You likely already know about the Oskar Eustis-directed production of Julius Caesar, which opened The Public Theater’s annual Shakespeare in the Park program, from the controversy it’s been stirring. This upset revolves mostly around the portrayal of Caesar as President Donald Trump, and by extension, its inclusion of an assassination scene that might have you looking over your shoulder for a secret service shutdown (or, more likely, Breitbart trolls). As of this writing, both Delta Airlines and Bank of America have pulled their financial support for the theater in response to the production, which has in turn sparked heavy backlash from artists and consumers, who cite the two sponsors’ withdrawal as a rejection of free speech in the arts. It seems unlikely that anyone seeing an American production of Julius Caesar in 2017 would make it through the play without forming a connection to the country’s political situation, regardless of their own stance, and with or without the Trump & Co. costumes. But, controversy aside, what do we learn from the play being explored in this way?
More often than not, the hyper-contemporary Trumpian veneer that’s been slathered over this production like a gold paint carwash does end up amplifying fleeting moments of close connection to our present day, but it does so at the expense of the play’s larger message.
We are led to search for the moments and lines that echo our current political situation, as when Caesar (Gregg Henry) proclaims “He thinks too much. Such men are dangerous.” Or when Calpurnia (Tina Benko), a visual double for Melania Trump, tells Caesar, “Your wisdom is consumed in confidence.”
The issue is that, while the production’s Trump lens might aid in bringing out more of these moments of present-day connection, the underlying study of the breakdown of democratic power and its aftermath ends up taking a backseat to one-liners. The deeper message of the play – that the group rebelling against Caesar ends up destroying their republic by resisting him via violent, undemocratic means – is difficult to see when we’re laughing at the lines above, or at our small-handed Caesar doing Trump mannerisms and letting his balls hang out Lyndon B. Johnson-style in front of his staffers. In such moments, we’re not connecting with the Shakespeare; we’re laughing at the Donald.
The full effect of this can be felt in the second half, post-assassination, when we quickly find ourselves in a generic dystopia-lite, where the confusion over who to root for has less to do with the complex morals of the source text (was the assassination justified?) and more with the fact that, up until the assassination, we’ve been too busy using our view of the Trump administration as stand-ins for the actual characters to truly form a view of the story that can withstand the shift from the familiar, pre-assassination world that supports it to the unfamiliar post-assassination one that does not. We haven’t been listening to the details of Shakespeare’s narrative; we’ve been imposing our own, and it’s the one we went in wanting to see.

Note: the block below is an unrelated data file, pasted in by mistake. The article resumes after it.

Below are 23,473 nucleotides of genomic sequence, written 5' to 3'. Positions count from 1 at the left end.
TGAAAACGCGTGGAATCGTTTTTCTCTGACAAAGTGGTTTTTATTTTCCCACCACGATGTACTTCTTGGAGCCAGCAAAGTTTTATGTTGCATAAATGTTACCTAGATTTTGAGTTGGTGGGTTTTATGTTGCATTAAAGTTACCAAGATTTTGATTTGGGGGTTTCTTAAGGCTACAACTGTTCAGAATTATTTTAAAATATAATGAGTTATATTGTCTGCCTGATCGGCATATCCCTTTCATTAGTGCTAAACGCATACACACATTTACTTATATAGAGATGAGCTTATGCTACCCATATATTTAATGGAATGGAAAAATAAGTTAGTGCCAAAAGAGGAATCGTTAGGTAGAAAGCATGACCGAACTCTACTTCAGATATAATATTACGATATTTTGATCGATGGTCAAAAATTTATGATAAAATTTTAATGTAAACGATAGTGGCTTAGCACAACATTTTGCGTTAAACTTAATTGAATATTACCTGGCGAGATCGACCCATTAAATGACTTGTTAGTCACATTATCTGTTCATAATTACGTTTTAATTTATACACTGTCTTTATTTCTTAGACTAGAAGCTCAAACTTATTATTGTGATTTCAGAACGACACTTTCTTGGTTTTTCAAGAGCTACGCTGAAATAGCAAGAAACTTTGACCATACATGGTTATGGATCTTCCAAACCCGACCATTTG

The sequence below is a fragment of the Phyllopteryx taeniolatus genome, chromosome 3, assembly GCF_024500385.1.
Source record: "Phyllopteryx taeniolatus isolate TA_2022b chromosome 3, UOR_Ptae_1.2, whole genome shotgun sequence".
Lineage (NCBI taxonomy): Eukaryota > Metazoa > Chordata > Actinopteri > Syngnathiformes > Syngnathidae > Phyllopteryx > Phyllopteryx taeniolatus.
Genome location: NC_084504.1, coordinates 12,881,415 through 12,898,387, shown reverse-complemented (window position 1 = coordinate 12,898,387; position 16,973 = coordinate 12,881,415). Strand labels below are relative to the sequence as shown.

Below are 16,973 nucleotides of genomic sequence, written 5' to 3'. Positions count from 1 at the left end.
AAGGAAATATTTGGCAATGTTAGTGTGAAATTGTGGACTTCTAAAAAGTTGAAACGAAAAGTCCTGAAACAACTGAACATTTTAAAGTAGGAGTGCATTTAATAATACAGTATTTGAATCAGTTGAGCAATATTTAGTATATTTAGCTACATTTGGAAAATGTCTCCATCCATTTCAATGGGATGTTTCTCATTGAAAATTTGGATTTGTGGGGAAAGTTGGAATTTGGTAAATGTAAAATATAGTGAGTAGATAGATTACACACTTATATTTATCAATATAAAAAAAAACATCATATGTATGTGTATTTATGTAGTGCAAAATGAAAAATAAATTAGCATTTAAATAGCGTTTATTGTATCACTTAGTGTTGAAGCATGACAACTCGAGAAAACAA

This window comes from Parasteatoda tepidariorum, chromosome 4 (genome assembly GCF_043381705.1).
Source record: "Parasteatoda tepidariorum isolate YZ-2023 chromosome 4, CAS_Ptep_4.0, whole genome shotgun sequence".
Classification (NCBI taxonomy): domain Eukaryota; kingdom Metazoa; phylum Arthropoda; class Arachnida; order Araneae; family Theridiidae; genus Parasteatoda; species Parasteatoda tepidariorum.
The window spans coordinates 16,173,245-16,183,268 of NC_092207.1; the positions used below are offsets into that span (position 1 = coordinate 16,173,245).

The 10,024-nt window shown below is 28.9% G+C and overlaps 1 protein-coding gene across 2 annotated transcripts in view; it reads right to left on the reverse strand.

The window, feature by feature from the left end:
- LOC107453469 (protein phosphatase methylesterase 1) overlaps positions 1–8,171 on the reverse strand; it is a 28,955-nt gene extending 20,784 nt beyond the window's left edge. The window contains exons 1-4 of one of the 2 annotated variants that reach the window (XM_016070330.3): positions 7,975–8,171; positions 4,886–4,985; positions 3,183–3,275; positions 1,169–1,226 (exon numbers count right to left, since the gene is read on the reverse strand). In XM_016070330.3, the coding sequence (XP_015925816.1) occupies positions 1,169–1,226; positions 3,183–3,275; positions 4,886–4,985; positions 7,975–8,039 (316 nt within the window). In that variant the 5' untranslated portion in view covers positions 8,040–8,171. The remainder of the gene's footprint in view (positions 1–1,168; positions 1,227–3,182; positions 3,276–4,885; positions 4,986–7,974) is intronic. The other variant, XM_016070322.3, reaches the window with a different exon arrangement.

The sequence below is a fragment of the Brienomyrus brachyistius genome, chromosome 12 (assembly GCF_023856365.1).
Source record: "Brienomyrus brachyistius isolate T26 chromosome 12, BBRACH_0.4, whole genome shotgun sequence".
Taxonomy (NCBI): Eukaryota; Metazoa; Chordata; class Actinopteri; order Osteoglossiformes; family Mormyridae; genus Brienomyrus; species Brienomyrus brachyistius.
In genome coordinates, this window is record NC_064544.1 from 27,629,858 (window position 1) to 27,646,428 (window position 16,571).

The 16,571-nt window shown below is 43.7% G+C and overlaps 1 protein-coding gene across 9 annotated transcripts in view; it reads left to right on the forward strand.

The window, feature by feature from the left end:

And sometimes, what the production thinks we want to see is troubling. When Calpurnia first speaks, she’s been onstage for a while. We’ve had ample time to take her in; she is, without a shadow of a doubt, a Melania Trump avatar. It shouldn’t be much of a surprise, then, that when she delivers her first line, she reveals a Slavic accent. But it is surprising. The timing of the moment onstage is clearly engineered for laughs, and, on the night I went, it got them. Except, the only joke there is that Melania Trump has an accent. At best, it’s a cheap shot.
It’s not all bad news. Beneath the cheap orange glow of the production’s heavy-handed Trump paint job is a superb cast (John Douglas Thompson’s Cassius, Eisa Davis’s Brutus, and Nikki M. James’s Portia are all excellent), packaged with smart design from David Rockwell (scenic) and Jessica Paz (sound). But it’s the Public, and it’s Shakespeare in the Park – this sheer technical quality is a minimum expectation, which makes the production’s larger concept even more crucial.
It’s also worth noting an unfortunate missed opportunity presented by the American specificity of the production: it downplays the fact that the current nationalist threat – and indeed, the rise of figures like Trump who have been using rhetoric to take advantage of it – is a global one. While the play itself has parallels that could be applied to America, France, Britain, etc. (the list goes on), this production’s American specificity hampers the audience’s ability to view the play (and, by extension, the political situation that the production means to reflect) with a global eye. In an odd way, it’s as America-centric as those whom it aims to satirize.
While there’s no doubt that the lessons Julius Caesar can still teach us are present here, and that the play is fiercely relevant to our contemporary world, the nuance of the production’s source material is too often sacrificed in the name of lightweight satire, cheapening the first half and muddying the message of the second. When the Public released a statement explaining that, no, their production isn’t purely one-sided – that it’s also a warning against non-democratic means of fighting political figures you do not agree with – they were absolutely speaking the truth. But it doesn’t help that everything in the production that precedes the Caesar/Trump assassination sets you up to view it as mockery.
My reaction at the end of this confused transfer of power, then, was pretty much in line with George W’s reaction to the actual Trump inauguration:
But boy oh boy, the Public has a right to produce it.